market No, this isn’t another cap-and-trade post. I’m talking about the yummy kind of markets.

As we grapple with ways to reform food production in this country, one problem that crops up is the loss over time of the old farm-to-market networks that fed cities before air freight and transcontinental trucking took over. So even if we wanted to (or, more ominously, were forced to) re-regionalize our food distribution system, the infrastructure no longer exists.

This desire, by the way, is not motivated simply by a need to reduce food miles — a misleading measure for sure. I and others have talked at length about the misplaced focus on food miles as a way to guide food distribution. Rail, for example, is an especially good way to move food long distances — especially compared to the option of driving huge fleets of diesel trucks even relatively short distances (which is why rail freight stimulus is such a great idea. Right, Ryan?).

But as we explore ways to reform industrial agriculture and its reliance on fossil fuels in food production, more, smaller farms inevitably come up as an alternative — and for that sort of system to work, they would need to be proximate to population centers. Speaking of the food miles argument, it’s likely that, using our existing infrastructure, exclusively procuring produce from farms within, say, 75 miles of urban centers would cause the transportation component of agricultural carbon emissions to go way up. So, there’s a lot to do before anything like this could happen.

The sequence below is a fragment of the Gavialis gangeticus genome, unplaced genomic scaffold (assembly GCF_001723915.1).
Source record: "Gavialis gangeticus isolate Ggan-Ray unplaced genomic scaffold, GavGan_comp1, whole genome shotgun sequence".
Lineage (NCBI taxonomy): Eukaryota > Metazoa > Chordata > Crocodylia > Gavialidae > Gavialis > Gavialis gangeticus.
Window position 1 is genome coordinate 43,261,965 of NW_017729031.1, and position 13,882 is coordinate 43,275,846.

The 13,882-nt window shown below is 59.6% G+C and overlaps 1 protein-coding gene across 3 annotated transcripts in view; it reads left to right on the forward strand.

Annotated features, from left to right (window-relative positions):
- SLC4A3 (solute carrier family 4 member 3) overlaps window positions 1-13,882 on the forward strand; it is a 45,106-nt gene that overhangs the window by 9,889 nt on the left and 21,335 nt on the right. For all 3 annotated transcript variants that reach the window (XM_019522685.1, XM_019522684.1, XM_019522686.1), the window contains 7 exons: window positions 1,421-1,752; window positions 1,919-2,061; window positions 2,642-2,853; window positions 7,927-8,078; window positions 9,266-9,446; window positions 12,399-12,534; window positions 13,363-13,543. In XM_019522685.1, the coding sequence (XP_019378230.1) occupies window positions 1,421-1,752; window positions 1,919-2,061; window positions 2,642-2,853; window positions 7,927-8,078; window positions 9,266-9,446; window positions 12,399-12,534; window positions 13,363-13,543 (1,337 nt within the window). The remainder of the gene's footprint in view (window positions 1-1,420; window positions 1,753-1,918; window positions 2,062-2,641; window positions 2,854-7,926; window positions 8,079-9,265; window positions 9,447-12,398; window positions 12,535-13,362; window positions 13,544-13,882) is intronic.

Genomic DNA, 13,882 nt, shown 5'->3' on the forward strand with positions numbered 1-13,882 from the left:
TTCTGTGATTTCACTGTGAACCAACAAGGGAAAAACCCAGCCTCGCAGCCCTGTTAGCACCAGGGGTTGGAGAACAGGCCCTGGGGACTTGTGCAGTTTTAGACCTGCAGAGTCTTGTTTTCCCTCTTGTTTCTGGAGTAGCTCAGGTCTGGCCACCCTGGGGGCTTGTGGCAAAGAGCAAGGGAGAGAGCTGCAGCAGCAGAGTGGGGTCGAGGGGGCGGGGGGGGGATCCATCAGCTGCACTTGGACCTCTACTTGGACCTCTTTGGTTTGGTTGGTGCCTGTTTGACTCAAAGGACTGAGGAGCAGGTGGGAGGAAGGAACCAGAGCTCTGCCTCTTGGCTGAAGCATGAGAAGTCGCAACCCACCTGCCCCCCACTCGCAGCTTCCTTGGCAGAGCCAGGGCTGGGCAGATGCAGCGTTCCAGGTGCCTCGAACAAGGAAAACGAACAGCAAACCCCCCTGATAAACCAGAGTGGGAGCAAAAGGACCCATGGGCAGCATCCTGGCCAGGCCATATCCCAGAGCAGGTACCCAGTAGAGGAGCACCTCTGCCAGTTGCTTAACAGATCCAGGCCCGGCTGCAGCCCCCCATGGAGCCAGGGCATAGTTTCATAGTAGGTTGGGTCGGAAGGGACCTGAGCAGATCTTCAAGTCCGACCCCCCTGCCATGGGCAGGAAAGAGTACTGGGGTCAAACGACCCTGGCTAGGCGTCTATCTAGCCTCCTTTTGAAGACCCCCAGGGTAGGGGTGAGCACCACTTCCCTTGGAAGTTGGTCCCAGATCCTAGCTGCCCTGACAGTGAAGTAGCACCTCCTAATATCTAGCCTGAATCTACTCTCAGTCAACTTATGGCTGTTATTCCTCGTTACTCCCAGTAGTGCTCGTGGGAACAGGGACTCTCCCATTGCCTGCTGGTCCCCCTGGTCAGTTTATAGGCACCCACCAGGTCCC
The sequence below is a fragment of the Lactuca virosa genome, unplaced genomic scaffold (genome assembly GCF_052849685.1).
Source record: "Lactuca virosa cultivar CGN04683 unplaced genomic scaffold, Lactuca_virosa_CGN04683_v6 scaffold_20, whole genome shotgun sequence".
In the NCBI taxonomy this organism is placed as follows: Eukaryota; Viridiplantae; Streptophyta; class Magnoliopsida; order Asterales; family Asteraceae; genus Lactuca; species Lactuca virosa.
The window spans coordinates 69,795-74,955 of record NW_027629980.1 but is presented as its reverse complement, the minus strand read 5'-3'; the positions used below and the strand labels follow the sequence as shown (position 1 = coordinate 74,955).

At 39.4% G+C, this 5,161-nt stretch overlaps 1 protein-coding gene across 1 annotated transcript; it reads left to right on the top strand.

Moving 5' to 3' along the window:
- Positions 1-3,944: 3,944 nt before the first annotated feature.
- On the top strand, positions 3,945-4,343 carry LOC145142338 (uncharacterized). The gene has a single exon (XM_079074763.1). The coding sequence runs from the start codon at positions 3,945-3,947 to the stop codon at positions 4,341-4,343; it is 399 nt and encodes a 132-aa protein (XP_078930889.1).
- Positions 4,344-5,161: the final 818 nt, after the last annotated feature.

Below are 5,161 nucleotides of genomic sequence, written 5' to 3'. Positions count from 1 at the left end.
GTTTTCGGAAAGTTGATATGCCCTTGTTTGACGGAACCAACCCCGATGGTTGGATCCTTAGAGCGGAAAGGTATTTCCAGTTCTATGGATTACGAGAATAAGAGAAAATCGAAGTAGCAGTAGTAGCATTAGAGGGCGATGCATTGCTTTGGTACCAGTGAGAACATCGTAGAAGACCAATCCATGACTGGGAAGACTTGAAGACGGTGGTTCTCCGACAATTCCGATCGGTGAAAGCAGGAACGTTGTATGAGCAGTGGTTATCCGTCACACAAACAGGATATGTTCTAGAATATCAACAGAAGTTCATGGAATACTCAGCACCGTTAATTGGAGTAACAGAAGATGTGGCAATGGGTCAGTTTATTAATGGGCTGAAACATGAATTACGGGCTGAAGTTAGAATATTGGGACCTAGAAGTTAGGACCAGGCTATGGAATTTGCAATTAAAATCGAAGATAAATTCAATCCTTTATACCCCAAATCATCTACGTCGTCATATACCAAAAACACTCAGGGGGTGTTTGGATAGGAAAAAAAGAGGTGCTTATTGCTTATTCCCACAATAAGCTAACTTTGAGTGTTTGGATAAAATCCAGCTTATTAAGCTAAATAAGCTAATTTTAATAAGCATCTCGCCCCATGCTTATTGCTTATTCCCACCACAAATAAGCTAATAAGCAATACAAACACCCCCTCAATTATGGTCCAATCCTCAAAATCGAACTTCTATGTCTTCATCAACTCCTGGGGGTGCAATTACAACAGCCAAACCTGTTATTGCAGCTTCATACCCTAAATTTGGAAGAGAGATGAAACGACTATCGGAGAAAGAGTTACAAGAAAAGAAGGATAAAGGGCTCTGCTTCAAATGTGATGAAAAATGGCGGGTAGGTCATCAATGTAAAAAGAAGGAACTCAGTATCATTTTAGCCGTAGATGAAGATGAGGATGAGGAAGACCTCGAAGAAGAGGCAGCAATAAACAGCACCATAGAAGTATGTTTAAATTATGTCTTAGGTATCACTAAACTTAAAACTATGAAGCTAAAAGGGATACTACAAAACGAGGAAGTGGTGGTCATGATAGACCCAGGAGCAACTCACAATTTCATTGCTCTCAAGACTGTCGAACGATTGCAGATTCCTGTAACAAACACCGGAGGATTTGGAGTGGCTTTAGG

And thus we come to the point — a means to counteract my recent gloom-and-doom posts. Ready?

A produce distributor that supplies weekend-only farmers markets in Miami has begun opening its warehouse to the public several days a week. Okay, I admit it’s not exactly a game-changer, but it does point to a few small positive developments.

First, it hints at the potential of old-style, large-scale "greenmarkets" as an alternative to standard supermarket distribution. Second, it’s good for the farmers since it eliminates some of the middlemen and allows them to demand a greater share of the retail price. And third, in this case it actually does represent a re-regionalizing of agricultural output, if only on a small-scale.

The distributor I’m talking about is supplied by a single large organic farm, which typically sends the bulk of its produce up to the Northeast. The farm made the decision to divert some of its output to the local market thus saving on transportation costs, of course, while reconnecting more solidly with its nearest urban center.

True, it’s a long way from this to locally-sourcing a majority of a city’s produce. And even in the best-case scenario this sort of thing will be a seasonal phenomenon for most of the U.S. (although parts of the U.S. are guaranteed longer growing seasons, thanks to you-know-what. For example, my home state of Penn. will soon be the new Va.). Still, it gives us a place to start.